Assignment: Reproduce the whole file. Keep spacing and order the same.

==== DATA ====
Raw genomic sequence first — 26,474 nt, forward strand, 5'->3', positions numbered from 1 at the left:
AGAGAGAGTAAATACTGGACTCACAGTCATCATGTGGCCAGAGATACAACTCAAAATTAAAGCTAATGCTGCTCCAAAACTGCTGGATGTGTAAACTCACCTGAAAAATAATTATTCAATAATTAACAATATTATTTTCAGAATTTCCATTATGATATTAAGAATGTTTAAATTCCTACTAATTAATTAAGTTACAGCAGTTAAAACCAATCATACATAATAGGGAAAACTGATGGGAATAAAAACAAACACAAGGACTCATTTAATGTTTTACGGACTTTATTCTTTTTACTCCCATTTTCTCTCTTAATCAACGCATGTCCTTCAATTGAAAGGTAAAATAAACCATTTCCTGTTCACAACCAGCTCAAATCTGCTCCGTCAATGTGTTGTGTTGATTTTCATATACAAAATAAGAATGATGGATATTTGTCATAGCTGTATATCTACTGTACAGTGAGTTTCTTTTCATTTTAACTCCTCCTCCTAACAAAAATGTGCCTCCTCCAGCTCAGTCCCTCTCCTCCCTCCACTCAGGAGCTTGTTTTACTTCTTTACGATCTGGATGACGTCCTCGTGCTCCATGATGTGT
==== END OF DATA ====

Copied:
Raw genomic sequence first — 26,474 nt, forward strand, 5'->3', positions numbered from 1 at the left:
AGAGAGAGTAAATACTGGACTCACAGTCATCATGTGGCCAGAGATACAACTCAAAATTAAAGCTAATGCTGCTCCAAAACTGCTGGATGTGTAAACTCACCTGAAAAATAATTATTCAATAATTAACAATATTATTTTCAGAATTTCCATTATGATATTAAGAATGTTTAAATTCCTACTAATTAATTAAGTTACAGCAGTTAAAACCAATCATACATAATAGGGAAAACTGATGGGAATAAAAACAAACACAAGGACTCATTTAATGTTTTACGGACTTTATTCTTTTTACTCCCATTTTCTCTCTTAATCAACGCATGTCCTTCAATTGAAAGGTAAAATAAACCATTTCCTGTTCACAACCAGCTCAAATCTGCTCCGTCAATGTGTTGTGTTGATTTTCATATACAAAATAAGAATGATGGATATTTGTCATAGCTGTATATCTACTGTACAGTGAGTTTCTTTTCATTTTAACTCCTCCTCCTAACAAAAATGTGCCTCCTCCAGCTCAGTCCCTCTCCTCCCTCCACTCAGGAGCTTGTTTTACTTCTTTACGATCTGGATGACGTCCTCGTGCTCCATGATGTGT